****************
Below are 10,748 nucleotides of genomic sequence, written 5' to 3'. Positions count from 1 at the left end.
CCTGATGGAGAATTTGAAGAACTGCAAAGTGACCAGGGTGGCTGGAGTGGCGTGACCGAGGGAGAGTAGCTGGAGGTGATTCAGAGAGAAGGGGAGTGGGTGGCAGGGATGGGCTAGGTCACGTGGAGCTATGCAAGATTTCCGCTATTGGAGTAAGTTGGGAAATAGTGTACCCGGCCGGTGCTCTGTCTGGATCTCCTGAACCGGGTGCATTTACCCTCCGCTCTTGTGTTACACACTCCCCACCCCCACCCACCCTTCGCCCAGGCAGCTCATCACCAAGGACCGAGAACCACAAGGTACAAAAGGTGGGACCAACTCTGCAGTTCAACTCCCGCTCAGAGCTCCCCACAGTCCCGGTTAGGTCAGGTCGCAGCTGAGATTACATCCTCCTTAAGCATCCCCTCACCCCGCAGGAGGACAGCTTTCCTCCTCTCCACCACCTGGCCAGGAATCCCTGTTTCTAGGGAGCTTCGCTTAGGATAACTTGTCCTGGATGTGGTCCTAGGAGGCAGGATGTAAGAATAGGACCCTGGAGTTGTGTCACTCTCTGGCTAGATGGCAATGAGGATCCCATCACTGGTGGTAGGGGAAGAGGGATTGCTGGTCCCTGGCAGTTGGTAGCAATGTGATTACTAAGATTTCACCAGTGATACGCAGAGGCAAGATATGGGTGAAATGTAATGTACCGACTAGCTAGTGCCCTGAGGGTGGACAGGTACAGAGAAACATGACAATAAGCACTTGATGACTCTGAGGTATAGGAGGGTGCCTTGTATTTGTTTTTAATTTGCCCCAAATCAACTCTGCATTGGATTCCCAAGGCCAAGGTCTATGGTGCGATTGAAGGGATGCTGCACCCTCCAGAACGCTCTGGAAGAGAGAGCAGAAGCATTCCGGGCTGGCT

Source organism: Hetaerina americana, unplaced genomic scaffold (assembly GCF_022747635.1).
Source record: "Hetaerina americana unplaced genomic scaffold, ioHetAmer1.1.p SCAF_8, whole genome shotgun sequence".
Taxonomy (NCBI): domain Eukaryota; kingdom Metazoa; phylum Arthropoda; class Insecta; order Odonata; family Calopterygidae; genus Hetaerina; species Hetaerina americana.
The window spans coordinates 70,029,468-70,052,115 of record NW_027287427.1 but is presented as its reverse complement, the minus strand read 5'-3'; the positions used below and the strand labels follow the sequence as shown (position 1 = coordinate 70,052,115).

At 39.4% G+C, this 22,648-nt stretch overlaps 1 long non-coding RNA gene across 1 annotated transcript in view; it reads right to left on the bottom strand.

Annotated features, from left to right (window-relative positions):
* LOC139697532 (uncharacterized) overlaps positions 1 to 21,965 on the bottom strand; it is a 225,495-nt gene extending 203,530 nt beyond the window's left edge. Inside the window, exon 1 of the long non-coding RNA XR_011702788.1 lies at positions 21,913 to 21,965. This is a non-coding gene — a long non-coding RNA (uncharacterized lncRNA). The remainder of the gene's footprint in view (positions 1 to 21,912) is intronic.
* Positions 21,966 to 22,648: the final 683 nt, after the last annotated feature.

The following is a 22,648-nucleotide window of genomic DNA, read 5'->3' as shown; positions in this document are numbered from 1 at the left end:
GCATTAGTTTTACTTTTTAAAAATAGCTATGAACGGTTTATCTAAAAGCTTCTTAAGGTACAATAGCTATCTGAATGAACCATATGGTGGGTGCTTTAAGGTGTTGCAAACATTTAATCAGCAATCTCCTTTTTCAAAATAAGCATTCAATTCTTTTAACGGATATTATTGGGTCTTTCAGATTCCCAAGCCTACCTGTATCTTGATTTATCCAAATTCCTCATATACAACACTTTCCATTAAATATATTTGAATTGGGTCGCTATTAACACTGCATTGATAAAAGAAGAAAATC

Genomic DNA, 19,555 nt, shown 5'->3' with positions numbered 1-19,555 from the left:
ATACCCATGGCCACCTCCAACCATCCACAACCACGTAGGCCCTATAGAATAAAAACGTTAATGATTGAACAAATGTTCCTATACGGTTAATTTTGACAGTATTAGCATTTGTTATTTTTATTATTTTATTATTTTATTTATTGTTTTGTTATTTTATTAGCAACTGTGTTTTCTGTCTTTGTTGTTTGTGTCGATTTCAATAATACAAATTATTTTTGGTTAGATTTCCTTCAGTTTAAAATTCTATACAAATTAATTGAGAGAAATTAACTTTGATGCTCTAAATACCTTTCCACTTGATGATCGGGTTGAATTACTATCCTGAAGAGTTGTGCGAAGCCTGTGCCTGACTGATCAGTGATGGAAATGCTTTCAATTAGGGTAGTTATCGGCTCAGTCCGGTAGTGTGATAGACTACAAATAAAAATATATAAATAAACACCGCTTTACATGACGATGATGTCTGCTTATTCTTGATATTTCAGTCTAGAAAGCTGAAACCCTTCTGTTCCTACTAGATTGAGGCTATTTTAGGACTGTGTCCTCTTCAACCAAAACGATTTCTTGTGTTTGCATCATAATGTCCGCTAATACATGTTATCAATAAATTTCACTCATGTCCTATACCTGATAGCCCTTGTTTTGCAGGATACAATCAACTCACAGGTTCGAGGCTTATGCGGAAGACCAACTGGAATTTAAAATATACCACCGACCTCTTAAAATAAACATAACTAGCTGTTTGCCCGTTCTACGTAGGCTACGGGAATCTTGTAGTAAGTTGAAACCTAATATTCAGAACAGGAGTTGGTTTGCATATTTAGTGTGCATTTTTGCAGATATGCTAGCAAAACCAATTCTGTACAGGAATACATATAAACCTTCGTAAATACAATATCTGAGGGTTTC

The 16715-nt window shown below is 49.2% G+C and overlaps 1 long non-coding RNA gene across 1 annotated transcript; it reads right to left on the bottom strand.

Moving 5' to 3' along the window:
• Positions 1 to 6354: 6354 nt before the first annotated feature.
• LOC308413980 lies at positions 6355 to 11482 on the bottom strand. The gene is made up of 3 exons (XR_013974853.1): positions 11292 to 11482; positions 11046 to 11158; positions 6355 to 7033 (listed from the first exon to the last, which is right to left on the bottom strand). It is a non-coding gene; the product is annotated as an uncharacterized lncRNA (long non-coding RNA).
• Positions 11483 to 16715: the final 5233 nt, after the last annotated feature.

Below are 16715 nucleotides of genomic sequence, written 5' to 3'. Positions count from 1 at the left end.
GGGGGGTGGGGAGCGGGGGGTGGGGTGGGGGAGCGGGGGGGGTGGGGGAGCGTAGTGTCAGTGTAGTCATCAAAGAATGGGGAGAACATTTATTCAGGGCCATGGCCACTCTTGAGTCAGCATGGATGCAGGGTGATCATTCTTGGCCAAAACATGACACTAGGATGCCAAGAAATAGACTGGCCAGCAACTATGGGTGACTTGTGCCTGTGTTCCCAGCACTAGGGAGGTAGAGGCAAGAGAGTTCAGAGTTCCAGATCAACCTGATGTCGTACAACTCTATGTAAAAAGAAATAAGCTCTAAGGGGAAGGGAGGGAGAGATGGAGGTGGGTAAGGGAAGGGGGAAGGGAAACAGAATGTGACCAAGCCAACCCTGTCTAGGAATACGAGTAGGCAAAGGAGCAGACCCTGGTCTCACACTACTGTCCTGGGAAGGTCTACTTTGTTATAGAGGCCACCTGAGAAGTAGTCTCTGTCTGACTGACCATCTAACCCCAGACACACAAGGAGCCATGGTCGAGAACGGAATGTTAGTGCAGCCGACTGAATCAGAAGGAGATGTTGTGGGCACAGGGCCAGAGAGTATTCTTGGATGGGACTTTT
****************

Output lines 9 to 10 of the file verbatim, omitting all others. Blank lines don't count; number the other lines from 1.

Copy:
* LOC139697532 (uncharacterized) overlaps positions 1 to 21,965 on the bottom strand; it is a 225,495-nt gene extending 203,530 nt beyond the window's left edge. Inside the window, exon 1 of the long non-coding RNA XR_011702788.1 lies at positions 21,913 to 21,965. This is a non-coding gene — a long non-coding RNA (uncharacterized lncRNA). The remainder of the gene's footprint in view (positions 1 to 21,912) is intronic.
* Positions 21,966 to 22,648: the final 683 nt, after the last annotated feature.